Freelancers’ Questions: How to legally tackle my design client terminating me early?

Freelancer’s Question: I’m on a short-term, fixed-term contract and have been working to redesign an architectural design firm’s 2020 catalogue for five months.

How to legally tackle my design client terminating me early?

But they terminated my contract early due to their own internal timing issues. What are the sections in the contract I need to look at, to work out if I’ve got any recourse?

At this stage, I feel like I’ve got some good factors against them, and due to their unfair price estimate being £1,000 off the fixed-term contract price -- even though it’s a couple of days off the end, I think it’s a case that I could do with fighting. 

What is the least I should now be doing, legally, and what’s next to work out my chances of challenging? If I do enlist a legal expert, would this sort of thing be covered in a free consultation, or not? 

Expert’s Answer: First of all, sorry to hear about the issues you have had with what sounds like an otherwise successful project.

The main parts of a contract which might have something relating to payment are any ‘Schedule of Works’ and/or ‘Scope’ provisions. Also relevant in your scenario, are contractual sections entitled or referring to ‘Payment Terms’, ‘Client Obligations,’ and ‘Term’ and/or ‘Termination.’ 

Scrutinising these six sections of your contract

Let’s now drill down into these, so you can have an idea of what wording or clauses you ought to be looking for.

The Schedule of Works/Scope should clearly define the services you were to provide and the project timescales. You should consider whether you have completed the agreed works, to the best of your ability. It might set out here that you will be paid for completed works, and there might also be something about what the client should do in the event of issues with timing.

The Payment section should set out when you can invoice for work. Again, consider the work that has been completed to the best of your ability; what has actually been paid for, and if the client has not fully paid.

The Client Obligations section may include an obligation for them to pay for services you have provide. Well, have they, according to the wording in the contract -- in other words, have they stuck to their stated obligations?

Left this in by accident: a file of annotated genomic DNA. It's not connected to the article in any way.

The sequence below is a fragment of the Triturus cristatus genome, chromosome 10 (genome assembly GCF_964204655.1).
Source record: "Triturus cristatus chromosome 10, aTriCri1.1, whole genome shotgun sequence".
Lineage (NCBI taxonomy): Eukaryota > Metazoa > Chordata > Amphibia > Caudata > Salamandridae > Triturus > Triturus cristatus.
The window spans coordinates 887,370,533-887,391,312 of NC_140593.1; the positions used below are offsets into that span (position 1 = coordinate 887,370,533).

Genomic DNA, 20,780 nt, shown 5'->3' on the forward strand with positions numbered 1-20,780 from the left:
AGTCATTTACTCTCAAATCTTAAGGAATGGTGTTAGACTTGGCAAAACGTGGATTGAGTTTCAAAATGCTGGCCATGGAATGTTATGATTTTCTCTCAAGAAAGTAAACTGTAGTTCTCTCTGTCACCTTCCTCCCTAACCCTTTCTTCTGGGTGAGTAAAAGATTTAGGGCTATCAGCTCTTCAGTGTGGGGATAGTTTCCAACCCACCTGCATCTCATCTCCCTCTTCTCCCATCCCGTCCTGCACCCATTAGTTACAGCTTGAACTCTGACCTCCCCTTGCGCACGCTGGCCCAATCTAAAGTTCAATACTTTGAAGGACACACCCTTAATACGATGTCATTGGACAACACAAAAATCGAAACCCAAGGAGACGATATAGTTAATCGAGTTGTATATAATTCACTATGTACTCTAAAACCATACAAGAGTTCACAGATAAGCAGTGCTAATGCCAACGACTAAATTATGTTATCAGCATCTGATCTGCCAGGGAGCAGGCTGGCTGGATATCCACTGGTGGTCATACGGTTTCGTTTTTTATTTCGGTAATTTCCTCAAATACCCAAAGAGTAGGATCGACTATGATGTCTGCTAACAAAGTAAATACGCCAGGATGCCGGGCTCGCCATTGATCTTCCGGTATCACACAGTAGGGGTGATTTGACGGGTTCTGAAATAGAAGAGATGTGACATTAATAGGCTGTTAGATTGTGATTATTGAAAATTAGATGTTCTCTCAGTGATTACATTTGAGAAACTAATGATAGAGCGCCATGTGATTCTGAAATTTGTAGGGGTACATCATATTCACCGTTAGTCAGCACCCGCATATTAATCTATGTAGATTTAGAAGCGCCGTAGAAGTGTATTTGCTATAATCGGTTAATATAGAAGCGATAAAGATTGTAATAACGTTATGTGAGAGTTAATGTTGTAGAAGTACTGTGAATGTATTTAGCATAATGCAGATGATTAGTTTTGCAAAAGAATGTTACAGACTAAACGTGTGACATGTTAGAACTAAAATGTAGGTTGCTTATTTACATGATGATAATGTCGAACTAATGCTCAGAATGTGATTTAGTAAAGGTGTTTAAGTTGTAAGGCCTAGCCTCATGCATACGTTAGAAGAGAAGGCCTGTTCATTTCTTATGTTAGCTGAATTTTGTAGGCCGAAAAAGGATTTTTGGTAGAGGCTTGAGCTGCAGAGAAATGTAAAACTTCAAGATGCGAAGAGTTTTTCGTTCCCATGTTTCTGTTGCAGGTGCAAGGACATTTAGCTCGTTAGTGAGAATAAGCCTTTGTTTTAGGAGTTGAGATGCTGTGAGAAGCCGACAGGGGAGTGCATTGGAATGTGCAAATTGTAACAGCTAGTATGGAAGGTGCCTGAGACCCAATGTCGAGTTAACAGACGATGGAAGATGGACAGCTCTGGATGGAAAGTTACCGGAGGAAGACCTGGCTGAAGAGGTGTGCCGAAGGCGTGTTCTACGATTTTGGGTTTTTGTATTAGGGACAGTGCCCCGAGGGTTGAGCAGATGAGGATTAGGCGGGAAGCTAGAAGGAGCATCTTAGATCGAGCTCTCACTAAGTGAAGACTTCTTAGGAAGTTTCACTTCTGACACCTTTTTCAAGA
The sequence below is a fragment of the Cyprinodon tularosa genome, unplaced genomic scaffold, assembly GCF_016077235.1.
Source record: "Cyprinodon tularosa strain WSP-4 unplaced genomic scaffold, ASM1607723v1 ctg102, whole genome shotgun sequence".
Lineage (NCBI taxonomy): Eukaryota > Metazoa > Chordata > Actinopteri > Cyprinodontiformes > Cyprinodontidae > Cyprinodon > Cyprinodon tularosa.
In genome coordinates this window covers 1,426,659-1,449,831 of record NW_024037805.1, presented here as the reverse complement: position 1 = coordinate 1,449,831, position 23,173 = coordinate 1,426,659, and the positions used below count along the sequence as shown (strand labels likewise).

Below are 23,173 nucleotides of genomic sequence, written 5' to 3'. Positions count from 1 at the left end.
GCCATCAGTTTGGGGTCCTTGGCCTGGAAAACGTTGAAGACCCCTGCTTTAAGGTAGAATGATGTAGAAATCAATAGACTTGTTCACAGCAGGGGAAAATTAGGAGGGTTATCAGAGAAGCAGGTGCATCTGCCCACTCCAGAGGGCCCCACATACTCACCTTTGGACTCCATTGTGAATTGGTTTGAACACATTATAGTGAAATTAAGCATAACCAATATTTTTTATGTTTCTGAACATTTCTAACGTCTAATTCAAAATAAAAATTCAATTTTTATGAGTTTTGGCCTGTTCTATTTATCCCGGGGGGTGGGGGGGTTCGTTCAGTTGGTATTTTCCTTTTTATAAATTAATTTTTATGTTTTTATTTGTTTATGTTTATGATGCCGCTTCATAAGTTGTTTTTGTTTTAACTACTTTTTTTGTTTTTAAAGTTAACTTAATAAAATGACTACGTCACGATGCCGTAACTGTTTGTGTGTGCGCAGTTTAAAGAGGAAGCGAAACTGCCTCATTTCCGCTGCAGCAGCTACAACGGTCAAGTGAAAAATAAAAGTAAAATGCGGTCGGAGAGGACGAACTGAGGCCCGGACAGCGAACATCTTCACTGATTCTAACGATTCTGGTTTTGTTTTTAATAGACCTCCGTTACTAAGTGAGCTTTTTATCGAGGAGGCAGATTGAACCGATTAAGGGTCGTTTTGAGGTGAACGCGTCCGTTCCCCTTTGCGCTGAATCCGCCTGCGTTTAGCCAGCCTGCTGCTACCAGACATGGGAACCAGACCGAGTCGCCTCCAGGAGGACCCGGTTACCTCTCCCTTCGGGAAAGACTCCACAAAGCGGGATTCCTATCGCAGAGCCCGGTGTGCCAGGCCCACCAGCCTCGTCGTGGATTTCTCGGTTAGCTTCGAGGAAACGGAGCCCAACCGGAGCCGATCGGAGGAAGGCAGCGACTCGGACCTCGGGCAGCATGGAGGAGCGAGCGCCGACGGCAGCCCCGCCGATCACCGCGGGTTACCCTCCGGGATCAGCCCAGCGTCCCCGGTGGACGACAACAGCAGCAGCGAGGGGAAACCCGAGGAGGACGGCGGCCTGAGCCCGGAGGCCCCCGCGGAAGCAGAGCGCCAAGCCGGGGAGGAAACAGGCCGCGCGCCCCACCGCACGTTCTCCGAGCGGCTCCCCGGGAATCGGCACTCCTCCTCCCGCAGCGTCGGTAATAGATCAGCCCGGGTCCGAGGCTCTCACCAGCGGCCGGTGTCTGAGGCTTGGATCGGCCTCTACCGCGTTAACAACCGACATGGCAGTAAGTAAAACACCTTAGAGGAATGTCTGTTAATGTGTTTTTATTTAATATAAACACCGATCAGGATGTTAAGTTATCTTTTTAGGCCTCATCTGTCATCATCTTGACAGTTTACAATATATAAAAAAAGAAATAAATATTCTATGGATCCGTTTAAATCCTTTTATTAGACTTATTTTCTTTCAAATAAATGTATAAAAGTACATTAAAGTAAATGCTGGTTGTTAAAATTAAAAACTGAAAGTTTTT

The Termination section will set out in what circumstances either party could end the agreement and what notice was required. You should check here to see that the client gave you the right amount of notice, and whether it sets out what should happen with payment for services rendered.  

Quantum Meruit

Please be aware, not every contract will include all of these provisions. Yet these would be the best sections to review to see if the client has stuck to the written agreement. If there isn’t anything in writing that helps, there might be another option in the form of quantum meruitThis is a claim you can make for “the amount deserved in return for services rendered.” This means that pursuant to the quantum meruit concept, you would be entitled to a reasonable sum for the work you have done, even if the contract is silent or unclear on this. 

In terms of actions now, check the contract and consider raising your concerns with the client --- they may be cooperative.

Next steps

Then, keep a record of any communication from now on, and compile a record of all previous communications relating to the work.

Lots of law firms will offer free consultations and talk through the issues with you -- we know this, because we are one of them! This can be really helpful to understand your options. It is when you decide that you want to take action, for example by getting an in-depth contract review, sending legal letters, or researching the basis of a quantum meruit claim, that you will need to establish a lawyer-client relationship.

The expert was Lily Morrison, legal consultant at commercial law advisory Gerrish Legal.

                             

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